• Leveraging SIEM capabilities for security analysis – Conducting analytics using the SIEM which can identify anomalies using detection rules.  

Using Microsoft Sentinel for Security Analysis

Using Microsoft Sentinel for Security Analysis

  • Orchestration, automation, and collaboration – Adopting processes and technologies that maximize efficiency to provide faster incident resolution with greater efficiency.  

SOC analysis, processes, monitoring, and software tools

Protecting enterprises from cyber threats involves the following steps:  

  1. Anticipating – Preparing for potential attacks by developing a thorough understanding of internal and external threats and exposures, including going through a deep vulnerability discovery & prioritization process (internal) – and leveraging targeted threat intelligence (external)
  2. Detecting – Implementing log collection, onboarding security, and event logs that align to prioritized threat scenarios and business risks. This also includes conducting threat hunting, proactively detecting and isolating advanced threats and extending visibility using Endpoint Detection & Response (EDR)
  3. Reacting – Managing alerts to efficiently assess, contain, and eradicate critical incidents to recover quickly and minimize the business impact. In this step, digital forensics are used to establish the root cause of each incident and trace its attack path to understand its full impact by reconstructing events and analyzing the evidence. 
  4. Improving – Leveraging the MITRE ATT&CK framework to develop and maintain updated detection rules and playbooks aligned with relevant use cases. This includes orchestration and automation to increase the speed of response and enrich alerts.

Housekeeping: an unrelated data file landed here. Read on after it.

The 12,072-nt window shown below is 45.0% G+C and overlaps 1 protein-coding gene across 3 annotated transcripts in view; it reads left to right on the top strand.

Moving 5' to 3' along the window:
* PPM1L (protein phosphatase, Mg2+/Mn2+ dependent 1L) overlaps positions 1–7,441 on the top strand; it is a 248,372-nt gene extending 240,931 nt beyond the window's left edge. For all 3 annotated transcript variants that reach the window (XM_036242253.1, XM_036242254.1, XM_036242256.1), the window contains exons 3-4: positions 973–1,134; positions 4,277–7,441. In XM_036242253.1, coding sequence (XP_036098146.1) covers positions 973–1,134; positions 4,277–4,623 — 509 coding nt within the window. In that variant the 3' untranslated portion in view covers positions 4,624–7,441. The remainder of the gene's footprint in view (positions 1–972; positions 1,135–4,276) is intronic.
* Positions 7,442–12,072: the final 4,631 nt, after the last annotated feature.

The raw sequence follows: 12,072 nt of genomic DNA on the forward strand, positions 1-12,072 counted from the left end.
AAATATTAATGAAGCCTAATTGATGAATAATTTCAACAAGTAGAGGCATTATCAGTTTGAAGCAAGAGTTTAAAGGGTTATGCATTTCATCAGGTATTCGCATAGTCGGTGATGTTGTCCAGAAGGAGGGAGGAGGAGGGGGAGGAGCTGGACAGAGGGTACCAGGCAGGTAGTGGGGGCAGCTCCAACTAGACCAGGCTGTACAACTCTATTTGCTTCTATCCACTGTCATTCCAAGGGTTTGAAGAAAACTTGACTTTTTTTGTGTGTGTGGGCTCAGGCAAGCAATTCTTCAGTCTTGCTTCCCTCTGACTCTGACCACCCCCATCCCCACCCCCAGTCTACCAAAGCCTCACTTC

For example, at CyberProof, our CyberProof Defense Center (CDC) platform automates routine tasks including SOC analysis, alert triage, event enrichment, investigation, issue containment, and execution of response playbooks, to increase efficiency and effectiveness for SOC analysts 

Optimizing Orchestration, Automation & Collaboration with CyberProof’s Platform

Optimizing Orchestration, Automation & Collaboration with CyberProof’s Platform

Who needs a SOC?

As our technology landscape is rapidly changing, companies are experiencing an ever-increasing number of aggressive and sophisticated cyber-attacks. 

To better handle the increasing number of attacks, companies are currently aggregating and consolidating their security people, processes, and technology in a single place – a centralized SOC. Having a SOC not only modernizes security operations but enables companies to more easily optimize their cybersecurity efforts to reduce the risk of cyber threats and attacks to reduce their ongoing operational costs. 

Security operations staffing and organizational structure

As security analysts are constantly acting on the front line of cyber security defense, they often suffer from alert fatigue and burnout. Ensuring the continuous development and retention of a strong SOC team requires investing time and effort in ensuring that each person on the team continues to be motivated and fulfilled. 

Here are some of the strategies that are important to building a strong organizational structure, and successfully staffing and maintaining a strong SOC team:  

  • Training – Encourage SOC analysts to study new skills, to gain greater knowledge of technical and professional disciplines, and to obtain industry certifications.